Editorial - Arts and Sciences: where's the common ground? By Virginie Reymond
The Queen remarked … “I’m just one hundred and one, five months and a day.”
“I can’t believe that!” said Alice
“Can’t you?” The Queen said in a pitying tone. “Try again: draw a long breath, and shut your eyes.”
Alice laughed. “There’s no use trying,” she said: “one can’t believe impossible things.”
“I daresay you haven’t had much practice,” said the Queen. “When I was your age, I always did it for half-an-hour a day. Why, sometimes I’ve believed as many as six impossible things before breakfast.”
Alice through the Looking Glass, Lewis Carrol
Believing in impossible worlds is perhaps the utmost sign of creativity. But creativity comes in all shapes and forms. Whereas striving for the impossible requires time and space to nurture this ability to look beyond what meets the eye, creativity nowadays has to be quick, autonomous, and most importantly profitable. This can only lead to a redundant form of creativity, doing more of the same.
How could we pretend not to understand Alice’s stubbornness and reluctance to believe the Queen? Changing the way we look at the world around us is a long, terrifying process. Staying in our comfort zone is so much easier. Ineluctably however, this leads to demarcations, between people, mindsets, beliefs. Based on how we choose to apprehend our surroundings.
Knowledge has followed the same pathway. We have systematically tried to organise, hierarchise, separate, specialise… trying to make the world’s complexity easier to grasp. This simplification is problematic in that it leads to our perceptions always being unidimensional, taken out of a holistic context. Ultimately abstract.
Those barriers between people and fields are so thick, they may even prevent us from realising how much we share with those on the other side. Or how someone on the other side may have the missing clue to our own research. In professional fields, those barriers may take the form of specific sets of tools and competences, of peculiar jargon, and of a fair deal of misconceptions about others as well unfortunately.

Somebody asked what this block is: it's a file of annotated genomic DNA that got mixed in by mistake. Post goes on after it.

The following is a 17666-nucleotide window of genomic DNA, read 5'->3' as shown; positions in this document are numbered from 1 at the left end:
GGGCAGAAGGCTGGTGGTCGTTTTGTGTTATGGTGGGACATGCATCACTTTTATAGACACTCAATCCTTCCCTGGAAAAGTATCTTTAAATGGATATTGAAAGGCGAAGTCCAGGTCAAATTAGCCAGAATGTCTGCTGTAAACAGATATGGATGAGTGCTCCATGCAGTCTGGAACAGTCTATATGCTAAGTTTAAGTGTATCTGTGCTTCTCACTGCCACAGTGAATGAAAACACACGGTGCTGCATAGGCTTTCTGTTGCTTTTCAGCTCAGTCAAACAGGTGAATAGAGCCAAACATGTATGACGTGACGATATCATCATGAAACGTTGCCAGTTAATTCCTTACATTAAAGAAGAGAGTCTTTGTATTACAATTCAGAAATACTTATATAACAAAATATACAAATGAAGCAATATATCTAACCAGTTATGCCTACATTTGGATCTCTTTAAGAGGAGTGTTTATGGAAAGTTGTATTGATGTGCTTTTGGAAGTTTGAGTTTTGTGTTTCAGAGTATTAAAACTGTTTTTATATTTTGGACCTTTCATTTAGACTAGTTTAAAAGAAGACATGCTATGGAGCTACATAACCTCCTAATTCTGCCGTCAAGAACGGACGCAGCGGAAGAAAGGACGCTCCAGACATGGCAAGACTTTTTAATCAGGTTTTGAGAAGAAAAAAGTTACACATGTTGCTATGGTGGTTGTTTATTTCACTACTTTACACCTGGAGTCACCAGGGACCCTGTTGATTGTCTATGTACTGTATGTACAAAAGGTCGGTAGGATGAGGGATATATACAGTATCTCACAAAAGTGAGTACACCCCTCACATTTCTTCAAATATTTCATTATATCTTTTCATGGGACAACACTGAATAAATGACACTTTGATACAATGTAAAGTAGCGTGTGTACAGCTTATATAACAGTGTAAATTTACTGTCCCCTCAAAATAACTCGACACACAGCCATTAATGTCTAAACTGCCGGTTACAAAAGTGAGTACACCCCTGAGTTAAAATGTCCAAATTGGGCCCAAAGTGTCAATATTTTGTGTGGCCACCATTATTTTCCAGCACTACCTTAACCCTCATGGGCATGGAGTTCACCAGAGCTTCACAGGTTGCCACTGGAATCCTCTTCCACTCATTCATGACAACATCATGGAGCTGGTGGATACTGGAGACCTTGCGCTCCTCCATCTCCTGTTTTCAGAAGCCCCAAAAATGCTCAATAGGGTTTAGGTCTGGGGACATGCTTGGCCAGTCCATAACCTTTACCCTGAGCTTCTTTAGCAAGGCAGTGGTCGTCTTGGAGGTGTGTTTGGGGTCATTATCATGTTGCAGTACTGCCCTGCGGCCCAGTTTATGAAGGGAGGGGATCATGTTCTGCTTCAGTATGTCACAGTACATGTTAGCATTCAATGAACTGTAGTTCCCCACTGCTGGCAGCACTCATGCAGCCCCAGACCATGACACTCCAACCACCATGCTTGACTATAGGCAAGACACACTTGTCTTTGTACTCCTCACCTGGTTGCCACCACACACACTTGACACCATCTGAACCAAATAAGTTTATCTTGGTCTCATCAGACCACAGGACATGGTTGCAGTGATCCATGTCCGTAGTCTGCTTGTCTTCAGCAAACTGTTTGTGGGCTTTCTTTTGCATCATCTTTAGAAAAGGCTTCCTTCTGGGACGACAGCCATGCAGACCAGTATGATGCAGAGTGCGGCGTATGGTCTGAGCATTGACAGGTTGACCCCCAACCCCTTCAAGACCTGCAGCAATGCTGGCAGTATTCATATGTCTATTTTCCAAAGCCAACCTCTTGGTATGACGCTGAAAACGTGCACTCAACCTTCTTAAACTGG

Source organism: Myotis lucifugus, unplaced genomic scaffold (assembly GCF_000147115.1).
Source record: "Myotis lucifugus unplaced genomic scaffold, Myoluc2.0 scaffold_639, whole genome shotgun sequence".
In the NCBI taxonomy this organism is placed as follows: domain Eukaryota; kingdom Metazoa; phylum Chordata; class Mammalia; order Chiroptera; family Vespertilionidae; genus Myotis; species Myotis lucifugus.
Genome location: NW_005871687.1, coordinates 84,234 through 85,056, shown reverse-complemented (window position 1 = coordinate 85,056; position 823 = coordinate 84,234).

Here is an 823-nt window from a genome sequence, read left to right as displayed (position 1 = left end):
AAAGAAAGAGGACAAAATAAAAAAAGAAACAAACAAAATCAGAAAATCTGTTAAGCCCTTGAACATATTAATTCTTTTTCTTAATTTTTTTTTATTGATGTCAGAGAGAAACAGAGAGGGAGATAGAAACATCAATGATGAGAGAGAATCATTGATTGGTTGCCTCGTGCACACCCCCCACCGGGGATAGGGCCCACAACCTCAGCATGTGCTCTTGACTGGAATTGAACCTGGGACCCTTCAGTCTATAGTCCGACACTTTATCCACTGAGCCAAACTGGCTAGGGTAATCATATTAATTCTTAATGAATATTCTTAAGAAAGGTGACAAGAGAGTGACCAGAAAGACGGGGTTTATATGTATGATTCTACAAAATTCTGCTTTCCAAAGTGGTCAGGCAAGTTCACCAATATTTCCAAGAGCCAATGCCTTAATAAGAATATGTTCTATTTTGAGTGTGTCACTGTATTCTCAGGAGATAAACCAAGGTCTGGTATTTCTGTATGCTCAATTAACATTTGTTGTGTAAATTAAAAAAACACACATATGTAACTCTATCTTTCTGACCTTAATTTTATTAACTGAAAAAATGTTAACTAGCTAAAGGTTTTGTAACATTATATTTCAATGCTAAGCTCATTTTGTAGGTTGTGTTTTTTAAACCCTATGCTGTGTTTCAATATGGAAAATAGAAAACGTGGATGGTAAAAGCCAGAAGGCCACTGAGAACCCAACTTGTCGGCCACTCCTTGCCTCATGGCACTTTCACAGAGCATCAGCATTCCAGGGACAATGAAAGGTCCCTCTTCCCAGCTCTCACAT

This year, we have decided to bring closer two fields usually on different sides of such barriers: artists and scientists. We believe all of them remain inherently motivated by their faith in impossible worlds, which drives their creativity in their own fields. The similarities between those two types of researchers of the impossible, so different in our collective imagination, goes even further. Could we not argue that they all try and give meaning to the world that surrounds us?
Our case for interdisciplinary creative practices has long been made - how can one expect to generate new ideas by bouncing them off with people who think the same way? Prompting artists and scientists to collaborate, on their own terms, will we hope allow them to learn from each other, maybe even influence each other. And who knows, make them want to take on a journey together where impossibility simply doesn’t exist anymore?
To an impossibly creative 2019 to all our Flux Laboratory family.